The rights and freedoms of all people in Canada are being put at risk by the recent actions of Ontario’s provincial government.
In passing Bill 28, and invoking the notwithstanding clause – a rarely-used Charter override, the Ontario government:
- Put all our rights and freedoms in a precarious and vulnerable state;
- Used the notwithstanding clause for only the second time in Ontario’s history. This government was also the first to use this clause in Ontario, just a few years ago, to try to limit freedom of expression. CCLA is also fighting this.
- Overrode protections in Ontario’s Human Rights Code; and
- Put an end to meaningful contract negotiations instead of going to an appropriate arbitration process.
The notwithstanding clause threatens democracy, freedom, justice, and rights. This clause can be used to override:
- Free speech
- Protest rights
- Religious freedom
- Workers’ rights
- Liberty, the presumption of innocence and habeas corpus rights
- Life and security of the person
If the government can use the clause now without consequence, it won’t hesitate to do so again. If governments can easily override these freedoms, the Charter of Rights and Freedoms is in danger.
The use of the ‘notwithstanding clause’ in Bill 28 means that even though courts have determined that freedom of association includes a right to strike and a right to collective bargaining, the government can effectively ignore these rights and try to avoid any meaningful review by the courts. If the clause is used in other laws, governments could use it to try to trample many other basic rights.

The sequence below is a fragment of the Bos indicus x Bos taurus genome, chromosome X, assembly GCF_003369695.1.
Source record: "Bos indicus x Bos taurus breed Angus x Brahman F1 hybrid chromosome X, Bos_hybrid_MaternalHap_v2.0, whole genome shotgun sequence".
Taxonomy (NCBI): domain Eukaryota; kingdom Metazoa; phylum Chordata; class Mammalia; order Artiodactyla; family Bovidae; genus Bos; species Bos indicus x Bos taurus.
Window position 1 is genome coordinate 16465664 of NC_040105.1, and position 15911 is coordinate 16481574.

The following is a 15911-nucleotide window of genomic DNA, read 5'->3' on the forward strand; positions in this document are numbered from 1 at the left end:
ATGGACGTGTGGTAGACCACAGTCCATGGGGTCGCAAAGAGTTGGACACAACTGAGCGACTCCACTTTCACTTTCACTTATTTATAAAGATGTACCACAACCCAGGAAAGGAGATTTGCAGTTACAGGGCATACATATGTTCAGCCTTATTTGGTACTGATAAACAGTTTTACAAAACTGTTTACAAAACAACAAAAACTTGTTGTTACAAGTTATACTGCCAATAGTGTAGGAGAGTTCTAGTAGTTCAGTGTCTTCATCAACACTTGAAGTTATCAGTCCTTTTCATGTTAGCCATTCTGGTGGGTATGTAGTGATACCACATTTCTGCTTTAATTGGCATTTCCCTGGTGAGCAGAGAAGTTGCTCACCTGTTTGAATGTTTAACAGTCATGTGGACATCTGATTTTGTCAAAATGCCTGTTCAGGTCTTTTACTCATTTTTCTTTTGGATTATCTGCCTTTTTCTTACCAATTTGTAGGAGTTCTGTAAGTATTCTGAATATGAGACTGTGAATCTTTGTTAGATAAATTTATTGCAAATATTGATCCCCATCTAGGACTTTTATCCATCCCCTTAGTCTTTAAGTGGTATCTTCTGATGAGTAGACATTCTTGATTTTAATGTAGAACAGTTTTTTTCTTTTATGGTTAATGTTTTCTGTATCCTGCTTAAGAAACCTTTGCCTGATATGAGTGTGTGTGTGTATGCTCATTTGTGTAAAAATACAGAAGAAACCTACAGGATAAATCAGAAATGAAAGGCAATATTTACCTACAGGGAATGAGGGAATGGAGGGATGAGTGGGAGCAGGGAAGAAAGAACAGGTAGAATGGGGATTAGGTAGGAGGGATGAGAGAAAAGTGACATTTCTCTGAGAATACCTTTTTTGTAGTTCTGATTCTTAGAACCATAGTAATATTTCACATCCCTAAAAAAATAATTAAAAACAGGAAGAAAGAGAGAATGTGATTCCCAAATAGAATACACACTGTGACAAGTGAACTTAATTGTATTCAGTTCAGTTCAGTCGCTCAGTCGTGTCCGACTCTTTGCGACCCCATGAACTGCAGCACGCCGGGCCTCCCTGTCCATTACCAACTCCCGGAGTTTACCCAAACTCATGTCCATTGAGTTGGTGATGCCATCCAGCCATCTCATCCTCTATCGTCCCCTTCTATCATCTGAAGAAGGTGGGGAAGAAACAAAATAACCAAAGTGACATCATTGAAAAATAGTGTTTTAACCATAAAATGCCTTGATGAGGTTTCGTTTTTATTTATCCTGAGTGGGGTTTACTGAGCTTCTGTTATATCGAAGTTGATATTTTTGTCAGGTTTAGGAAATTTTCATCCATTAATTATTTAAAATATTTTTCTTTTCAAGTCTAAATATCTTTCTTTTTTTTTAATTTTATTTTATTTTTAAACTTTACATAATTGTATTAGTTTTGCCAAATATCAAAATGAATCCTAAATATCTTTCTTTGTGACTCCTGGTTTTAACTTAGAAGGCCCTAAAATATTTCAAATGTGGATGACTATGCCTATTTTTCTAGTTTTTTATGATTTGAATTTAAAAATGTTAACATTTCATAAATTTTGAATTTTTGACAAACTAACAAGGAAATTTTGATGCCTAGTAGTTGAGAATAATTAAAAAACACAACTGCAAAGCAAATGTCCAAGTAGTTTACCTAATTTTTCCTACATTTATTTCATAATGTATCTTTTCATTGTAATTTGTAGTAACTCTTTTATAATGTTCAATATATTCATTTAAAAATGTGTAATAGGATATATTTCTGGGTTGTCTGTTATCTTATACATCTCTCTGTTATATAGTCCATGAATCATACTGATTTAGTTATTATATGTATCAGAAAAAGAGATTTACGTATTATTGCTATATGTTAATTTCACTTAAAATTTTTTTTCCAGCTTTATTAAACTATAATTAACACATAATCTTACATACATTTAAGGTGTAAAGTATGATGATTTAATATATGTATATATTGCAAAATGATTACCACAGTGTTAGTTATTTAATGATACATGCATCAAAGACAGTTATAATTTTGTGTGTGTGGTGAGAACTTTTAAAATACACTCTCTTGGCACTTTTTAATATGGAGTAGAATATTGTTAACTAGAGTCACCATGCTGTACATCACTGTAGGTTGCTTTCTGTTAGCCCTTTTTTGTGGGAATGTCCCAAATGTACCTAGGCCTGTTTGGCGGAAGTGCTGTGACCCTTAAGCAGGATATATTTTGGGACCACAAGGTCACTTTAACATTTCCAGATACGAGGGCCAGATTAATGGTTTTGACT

Historically, governments across Canada, with the exception of Quebec, have been very reluctant to use the clause, since in those provinces it was seen as sending a message that a government did not care about rights and freedoms, and could not justify its actions. Remember that the Charter does allow governments to limit rights if they can justify those limits as reasonable.
The reluctance to use the notwithstanding clause has been changing in recent years and we are increasingly seeing it being used in new and troubling ways. In Quebec it has been used in Bill 21, the province’s ban on religious symbols. In Ontario, the government used the clause after a court decided that an election law limiting free speech (in that case, political expression) was an unjustifiable Charter violation. And the Ontario government threatened to use the clause when its decision to change the size of Toronto’s municipal counsel in the middle of a municipal election was challenged (but ultimately didn’t need to when the government was able to defend its law in court). Now, Bill 28 imposes a contract on education support workers such as education assistants, custodians, and administrators who have faced wage caps of 1% for years, and bans strikes, rather than trying to reach an agreement through negotiation, or going for appropriate binding arbitration. Now, the government is not even trying to defend its law in court – it is going straight to the notwithstanding clause to trample rights.